Then there are unintended consequences; my cat trips every motion sensor on the street as he walks by. Just think how much fun that might be in your house at night. laugh

Joined: Jul 2004
Posts: 9,745
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G
Member
I have CFLs on motion sensors in the garage and the only PAR I have, outside (the rest are softer light) and I don't see a problem. The triac should be driven to saturation, unlike some dimmers. The dog walking around does trip some of the motion sensors but they are arranged so they don't bother you in the bedroom. I masked the window of the one in the bathroom so it doesn't "see" the dog. It is under the vanity counter.
If I have the real lights on it disables the MD as does daylight.
The lights in the bathrooms are just short pieces of rope under the toe kicks and the hall lighting is rope in crown, about 4" below the ceiling for soft indirect light. In the living room, dining room and kitchen it is rope on the train tracks (another story I guess)


Greg Fretwell
Joined: Jan 2005
Posts: 354
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pdh Offline OP
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The purpose for being able to turn the lights off when there is no power is NOT for the purpose of formal safe disconnection so that I can work on wiring the circuits. If I had a really compelling reason to start work on the wiring while the power is out, I would switch off the main service entrance disconnect breaker.

The big reasons I can see for wanting to turn the lights off are:

1. To prevent all the lights from coming on when you are away, wasting electricity and increasing your electric bill. This applies if you need to leave home during the outage. Some people like to keep their appointments or social/family engagements even if the power is off at home. Some people like to go to work even if the power is off at home. And some people might even choose to go out for dinner because they can't cook, because ... you guessed it ... the power is off at home.

2. To prevent all the lights from coming on when you are asleep.

The situation I had with the utility maintenance going on that knocked out the power was more of a fluke. I simply took no chances and disconnected all the computers (one pull of the UPS plug since at the moment only 4 computers are in operating state), stereo system, and 4 TVs. I then instinctively went to turn off all the lights.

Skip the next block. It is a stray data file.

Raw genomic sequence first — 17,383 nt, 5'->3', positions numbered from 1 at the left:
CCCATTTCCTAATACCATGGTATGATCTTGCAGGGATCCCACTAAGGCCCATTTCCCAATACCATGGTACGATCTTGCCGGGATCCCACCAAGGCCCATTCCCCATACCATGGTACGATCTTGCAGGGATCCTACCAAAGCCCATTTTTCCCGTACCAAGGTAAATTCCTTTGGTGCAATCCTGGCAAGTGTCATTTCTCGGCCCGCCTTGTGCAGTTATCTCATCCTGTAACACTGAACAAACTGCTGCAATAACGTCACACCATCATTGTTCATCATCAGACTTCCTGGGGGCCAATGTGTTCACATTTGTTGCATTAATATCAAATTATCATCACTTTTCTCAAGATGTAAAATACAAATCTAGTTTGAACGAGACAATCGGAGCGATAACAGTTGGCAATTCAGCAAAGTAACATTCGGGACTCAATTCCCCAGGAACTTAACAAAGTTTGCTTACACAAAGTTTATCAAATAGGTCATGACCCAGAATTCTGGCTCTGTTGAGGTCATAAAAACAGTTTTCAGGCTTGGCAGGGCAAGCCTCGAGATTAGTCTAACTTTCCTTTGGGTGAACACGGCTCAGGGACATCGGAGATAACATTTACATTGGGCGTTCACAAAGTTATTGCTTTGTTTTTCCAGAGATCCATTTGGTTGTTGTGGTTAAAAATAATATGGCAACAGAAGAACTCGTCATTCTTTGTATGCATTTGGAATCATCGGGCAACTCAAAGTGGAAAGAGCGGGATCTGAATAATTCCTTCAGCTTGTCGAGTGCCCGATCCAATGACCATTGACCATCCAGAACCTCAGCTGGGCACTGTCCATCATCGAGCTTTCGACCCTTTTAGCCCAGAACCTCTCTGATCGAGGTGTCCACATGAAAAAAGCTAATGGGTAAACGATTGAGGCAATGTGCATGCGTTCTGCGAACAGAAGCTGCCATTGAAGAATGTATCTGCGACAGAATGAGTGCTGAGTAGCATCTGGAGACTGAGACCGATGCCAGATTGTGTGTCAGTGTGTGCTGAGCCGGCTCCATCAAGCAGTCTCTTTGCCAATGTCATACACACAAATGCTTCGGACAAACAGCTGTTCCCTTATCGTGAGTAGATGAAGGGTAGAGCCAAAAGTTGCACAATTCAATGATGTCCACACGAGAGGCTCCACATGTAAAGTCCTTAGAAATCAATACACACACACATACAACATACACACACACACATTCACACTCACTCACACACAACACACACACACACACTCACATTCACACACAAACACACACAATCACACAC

Perhaps I should have switched off the main entrance breaker, too.

In a previous power outage, my father had a burner element on in the kitchen. He never thought to shut it off when the power went off, despite moving the food off the burner (he decided it was done enough to eat it). After the power came back on a couple hours later, the burner stayed on, without a pan on it, for about a couple more hours. Fortunately it was on low.

So now I remember to also check the stove (which I did during this most recent event).

I did a quick survey of my 3/4-way light switches today. 2 are off when all switches are down. 3 are on when all switches are down. 1 has a push to toggle on/off rotary dimmer switch as part of a 3-way setup, so there is no way to know if it is off or not since the pushbutton state is unknown without power. So I'm going to replace that rotary with a definite up/down switch with the side-slider for dimming.

pdh #182523 11/29/08 09:25 PM
Joined: Oct 2006
Posts: 745
E
Member
Wow, I know that it has been fairly quiet around here lately, but...........


---Ed---

"But the guy at Home Depot said it would work."
Joined: Mar 2005
Posts: 1,213
S
Member
pdh, just wire the lights initially so that when every light switch is down, the lights are off. You may end up with some up and down during normal use, but during a power failure, put them all down, and you'll know the lights will be off when power returns. And, honestly, this doesn't even sound like a problem so much as an aesthetic preference and pet peeve- for anything actually critical, you should be securing the breaker and not relying on light switches anyhow. The electrical costs for a single light are negligible in the scheme of things, especially considering the low-likelihood of the kind of thing you're talking about. I mean, you're talking about 10 cents a day for a 60W bulb left on 24/7. About $1/month for a typical CFL. I have a bunch I just leave on 24/7 intentionally because.

3-way switches are indispensible, especially for rooms with multiple entrances. I have 4 light switches controlling my dining room chandalier, and wouldn't have it any other way. One of which is a push-button, boo-yah!